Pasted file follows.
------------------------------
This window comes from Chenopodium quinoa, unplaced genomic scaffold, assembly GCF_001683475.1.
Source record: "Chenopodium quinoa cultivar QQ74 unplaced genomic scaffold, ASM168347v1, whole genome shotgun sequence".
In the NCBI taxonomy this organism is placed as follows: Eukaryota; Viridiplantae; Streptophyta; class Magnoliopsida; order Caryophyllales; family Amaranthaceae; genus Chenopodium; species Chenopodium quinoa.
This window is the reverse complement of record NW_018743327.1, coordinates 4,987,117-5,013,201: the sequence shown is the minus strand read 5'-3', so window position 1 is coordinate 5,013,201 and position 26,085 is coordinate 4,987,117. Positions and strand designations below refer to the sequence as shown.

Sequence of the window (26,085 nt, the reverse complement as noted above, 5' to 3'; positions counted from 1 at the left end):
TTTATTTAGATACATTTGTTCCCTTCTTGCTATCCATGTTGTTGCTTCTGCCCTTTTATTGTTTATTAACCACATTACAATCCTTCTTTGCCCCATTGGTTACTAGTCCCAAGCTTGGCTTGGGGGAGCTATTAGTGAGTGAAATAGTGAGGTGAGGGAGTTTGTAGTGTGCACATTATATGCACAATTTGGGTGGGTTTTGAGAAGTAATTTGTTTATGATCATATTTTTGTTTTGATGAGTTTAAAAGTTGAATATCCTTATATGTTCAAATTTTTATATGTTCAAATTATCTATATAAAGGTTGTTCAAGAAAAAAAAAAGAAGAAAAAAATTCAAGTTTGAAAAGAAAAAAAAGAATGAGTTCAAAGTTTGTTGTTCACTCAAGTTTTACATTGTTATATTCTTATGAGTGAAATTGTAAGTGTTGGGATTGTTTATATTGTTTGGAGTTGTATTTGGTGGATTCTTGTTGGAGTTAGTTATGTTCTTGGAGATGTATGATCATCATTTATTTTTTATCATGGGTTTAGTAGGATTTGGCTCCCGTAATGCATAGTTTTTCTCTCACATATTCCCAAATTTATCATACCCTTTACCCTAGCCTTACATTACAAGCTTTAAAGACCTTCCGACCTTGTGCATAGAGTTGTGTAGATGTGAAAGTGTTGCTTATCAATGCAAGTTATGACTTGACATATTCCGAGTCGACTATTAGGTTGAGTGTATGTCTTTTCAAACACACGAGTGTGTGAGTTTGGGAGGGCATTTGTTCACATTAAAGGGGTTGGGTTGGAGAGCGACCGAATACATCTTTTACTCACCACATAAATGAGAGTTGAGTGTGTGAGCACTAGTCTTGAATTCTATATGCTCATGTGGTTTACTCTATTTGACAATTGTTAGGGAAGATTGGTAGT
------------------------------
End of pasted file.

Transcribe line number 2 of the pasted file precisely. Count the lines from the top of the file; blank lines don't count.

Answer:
Source record: "Chenopodium quinoa cultivar QQ74 unplaced genomic scaffold, ASM168347v1, whole genome shotgun sequence".